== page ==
The author of the Celator article also wondered why these silver-plated pieces if official weren't marked in some way to show they weren't solid silver. Kroll earlier pointed out one possible answer to this question in his 1972 book Athenian Bronze Allotment Plates. Their being 15 to 25 percent underweight would have indicated their nature compared to the large, heavy pure silver coins that preceded them. This argues for these coins being fiduciary, much as all-bronze coins elsewhere in the Greek world were fiduciary. Perhaps this was the Athenians' first large-scale experimentation with fiduciary coinage, with it backing these coins with promises of future payments in silver, asking its citizens, and perhaps its allies as well, to help out during this time of crisis.

Alan Walker is another numismatist who worked at the Athenian agora and who also believes these are official coins, like virtually every numismatist who has written about this. In the 1982 article of his previously cited, he suggested that the Emergency Issue coinage was used for local trade, freeing up scarce silver for external trade during this time of grave danger to Athens.

But it's not clear to me that these were in fact fiduciary coins, made without intention to deceive, or official counterfeits. Another reasonable scenario is that the Athenians, in desperation, were trying to pass this coinage off at the same value of previous coinage without the knowledge of those using the coinage in the similar manner that private forgers in ancient times tried to pass off underweight silver-plated copper coinage to the unsuspecting. The Athenians were desperately trying to stretch their near depleted resources to fend off the Spartans, using these pieces to buy supplies and replace equipment and pay soldiers and mercenaries in order to save their city. They weren't thinking about the future trustworthiness of Athenian money. They were trying to prevent their city from being leveled and themselves from being killed.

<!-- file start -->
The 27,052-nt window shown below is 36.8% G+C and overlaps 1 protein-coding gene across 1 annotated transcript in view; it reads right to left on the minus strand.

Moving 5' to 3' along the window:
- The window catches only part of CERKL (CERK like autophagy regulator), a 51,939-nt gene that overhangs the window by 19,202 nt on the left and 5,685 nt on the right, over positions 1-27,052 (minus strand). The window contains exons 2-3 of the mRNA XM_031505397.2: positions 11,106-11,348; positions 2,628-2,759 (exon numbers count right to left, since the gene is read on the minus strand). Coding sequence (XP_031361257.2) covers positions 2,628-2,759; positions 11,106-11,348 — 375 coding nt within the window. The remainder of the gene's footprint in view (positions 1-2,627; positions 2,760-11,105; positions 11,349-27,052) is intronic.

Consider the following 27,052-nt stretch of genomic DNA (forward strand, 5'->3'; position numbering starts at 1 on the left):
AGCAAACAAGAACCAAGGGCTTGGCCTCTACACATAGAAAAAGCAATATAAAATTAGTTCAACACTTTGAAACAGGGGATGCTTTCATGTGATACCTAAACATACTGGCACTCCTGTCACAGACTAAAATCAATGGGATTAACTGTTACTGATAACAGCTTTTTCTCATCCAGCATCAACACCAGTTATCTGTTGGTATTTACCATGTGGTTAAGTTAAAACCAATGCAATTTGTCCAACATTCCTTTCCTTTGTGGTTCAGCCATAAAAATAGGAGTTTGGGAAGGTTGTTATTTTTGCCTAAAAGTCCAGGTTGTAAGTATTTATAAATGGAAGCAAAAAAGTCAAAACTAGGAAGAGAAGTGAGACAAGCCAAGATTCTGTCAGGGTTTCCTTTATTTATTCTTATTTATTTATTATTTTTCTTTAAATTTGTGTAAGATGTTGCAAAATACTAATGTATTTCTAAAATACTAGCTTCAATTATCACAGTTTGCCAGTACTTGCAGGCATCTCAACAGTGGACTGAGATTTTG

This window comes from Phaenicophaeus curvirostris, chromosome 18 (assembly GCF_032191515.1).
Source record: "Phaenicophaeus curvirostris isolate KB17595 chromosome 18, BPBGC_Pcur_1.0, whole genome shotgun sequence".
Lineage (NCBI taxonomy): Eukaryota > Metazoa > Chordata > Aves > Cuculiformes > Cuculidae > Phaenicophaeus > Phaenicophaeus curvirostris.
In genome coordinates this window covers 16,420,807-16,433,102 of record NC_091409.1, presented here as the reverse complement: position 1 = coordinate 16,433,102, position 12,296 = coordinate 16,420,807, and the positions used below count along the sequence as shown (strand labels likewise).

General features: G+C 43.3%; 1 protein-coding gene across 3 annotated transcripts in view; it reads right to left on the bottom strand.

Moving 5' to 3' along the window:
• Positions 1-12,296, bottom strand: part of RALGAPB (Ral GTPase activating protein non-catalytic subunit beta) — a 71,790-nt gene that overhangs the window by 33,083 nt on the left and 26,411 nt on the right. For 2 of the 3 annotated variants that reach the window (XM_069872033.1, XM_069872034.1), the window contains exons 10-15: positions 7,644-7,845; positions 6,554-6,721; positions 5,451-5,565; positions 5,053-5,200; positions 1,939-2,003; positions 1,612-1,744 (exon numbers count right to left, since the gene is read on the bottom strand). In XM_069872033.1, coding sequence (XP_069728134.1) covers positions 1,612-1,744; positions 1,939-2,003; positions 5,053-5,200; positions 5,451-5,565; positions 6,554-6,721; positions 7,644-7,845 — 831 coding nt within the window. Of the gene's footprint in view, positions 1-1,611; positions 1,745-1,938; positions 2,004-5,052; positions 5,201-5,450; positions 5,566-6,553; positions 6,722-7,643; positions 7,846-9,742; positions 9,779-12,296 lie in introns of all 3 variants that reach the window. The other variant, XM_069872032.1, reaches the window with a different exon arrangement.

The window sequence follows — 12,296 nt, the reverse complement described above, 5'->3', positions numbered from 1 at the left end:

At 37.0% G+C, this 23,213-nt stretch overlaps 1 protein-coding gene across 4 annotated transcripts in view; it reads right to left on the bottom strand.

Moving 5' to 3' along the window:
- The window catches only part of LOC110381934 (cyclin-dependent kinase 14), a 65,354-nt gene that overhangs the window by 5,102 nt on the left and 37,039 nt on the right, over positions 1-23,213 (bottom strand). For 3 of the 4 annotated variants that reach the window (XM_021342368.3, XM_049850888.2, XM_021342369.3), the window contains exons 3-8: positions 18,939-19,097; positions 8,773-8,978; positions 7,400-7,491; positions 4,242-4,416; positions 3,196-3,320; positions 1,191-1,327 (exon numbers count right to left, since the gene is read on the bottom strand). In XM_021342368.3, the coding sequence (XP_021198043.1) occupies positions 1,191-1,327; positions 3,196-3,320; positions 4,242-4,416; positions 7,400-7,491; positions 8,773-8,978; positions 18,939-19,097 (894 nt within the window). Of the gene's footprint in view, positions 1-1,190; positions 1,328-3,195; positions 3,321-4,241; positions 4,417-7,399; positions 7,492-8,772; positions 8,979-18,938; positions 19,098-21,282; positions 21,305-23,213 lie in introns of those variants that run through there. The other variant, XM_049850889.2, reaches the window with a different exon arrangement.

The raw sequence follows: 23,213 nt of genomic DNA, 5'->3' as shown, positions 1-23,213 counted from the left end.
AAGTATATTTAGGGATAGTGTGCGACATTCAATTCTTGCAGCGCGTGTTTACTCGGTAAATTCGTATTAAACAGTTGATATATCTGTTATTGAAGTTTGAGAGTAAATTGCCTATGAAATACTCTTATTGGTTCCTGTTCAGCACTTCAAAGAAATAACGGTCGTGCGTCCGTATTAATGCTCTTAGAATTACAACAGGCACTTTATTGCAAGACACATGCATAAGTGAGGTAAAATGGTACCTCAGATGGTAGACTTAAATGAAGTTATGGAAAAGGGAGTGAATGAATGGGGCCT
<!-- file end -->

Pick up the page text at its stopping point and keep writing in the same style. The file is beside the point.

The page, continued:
There are many other instances throughout history of the use emergency money, also known as siege pieces, provisional money, and necessity money.















Ancient counterfeit fourree Classical Owl tetradrachm (13.0g), c. 5th century BC.

Many silver-plated Classical Owls are called Emergency Issues, with some dealers trying to sell up their coins in this way. The majority of plated Owls in all probability are simply ancient counterfeits, and not as desirable, rather than official coins issued in desperation by one of history's greatest cities and having appeal for this reason. How experts distinguish unofficial ancient counterfeit Owls and official Emergency Issue Owls, right now, is through stylistic analysis. Die analysis would be a more accurate method, but as yet no one has attempted this. Still, stylistic analysis is on fairly firm ground here. The style of Mass Classical Owls evolved during the more than half century in which they were issued, though the stylistic variation wasn't nearly as great as the jump from those Owls that preceded them as well as those Owls that followed them. Svoronos in his Corpus of the Ancient Coins of Athens does a good job of illustrating Emergency Issue Owls and placing them within the context of other late Mass Owls.